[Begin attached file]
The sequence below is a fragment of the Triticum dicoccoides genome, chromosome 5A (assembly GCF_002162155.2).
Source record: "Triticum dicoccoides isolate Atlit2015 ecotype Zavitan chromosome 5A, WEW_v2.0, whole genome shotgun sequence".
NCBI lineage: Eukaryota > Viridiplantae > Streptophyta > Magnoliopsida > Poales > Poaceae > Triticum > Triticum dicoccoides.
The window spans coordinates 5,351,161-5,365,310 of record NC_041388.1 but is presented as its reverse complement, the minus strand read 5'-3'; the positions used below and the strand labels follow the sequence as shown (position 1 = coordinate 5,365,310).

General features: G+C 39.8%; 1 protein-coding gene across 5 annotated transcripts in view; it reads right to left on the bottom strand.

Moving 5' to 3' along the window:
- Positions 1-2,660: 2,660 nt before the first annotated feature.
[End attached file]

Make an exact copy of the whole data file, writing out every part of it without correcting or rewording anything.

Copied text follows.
The sequence below is a fragment of the Triticum dicoccoides genome, chromosome 5A (assembly GCF_002162155.2).
Source record: "Triticum dicoccoides isolate Atlit2015 ecotype Zavitan chromosome 5A, WEW_v2.0, whole genome shotgun sequence".
NCBI lineage: Eukaryota > Viridiplantae > Streptophyta > Magnoliopsida > Poales > Poaceae > Triticum > Triticum dicoccoides.
The window spans coordinates 5,351,161-5,365,310 of record NC_041388.1 but is presented as its reverse complement, the minus strand read 5'-3'; the positions used below and the strand labels follow the sequence as shown (position 1 = coordinate 5,365,310).

General features: G+C 39.8%; 1 protein-coding gene across 5 annotated transcripts in view; it reads right to left on the bottom strand.

Moving 5' to 3' along the window:
- Positions 1-2,660: 2,660 nt before the first annotated feature.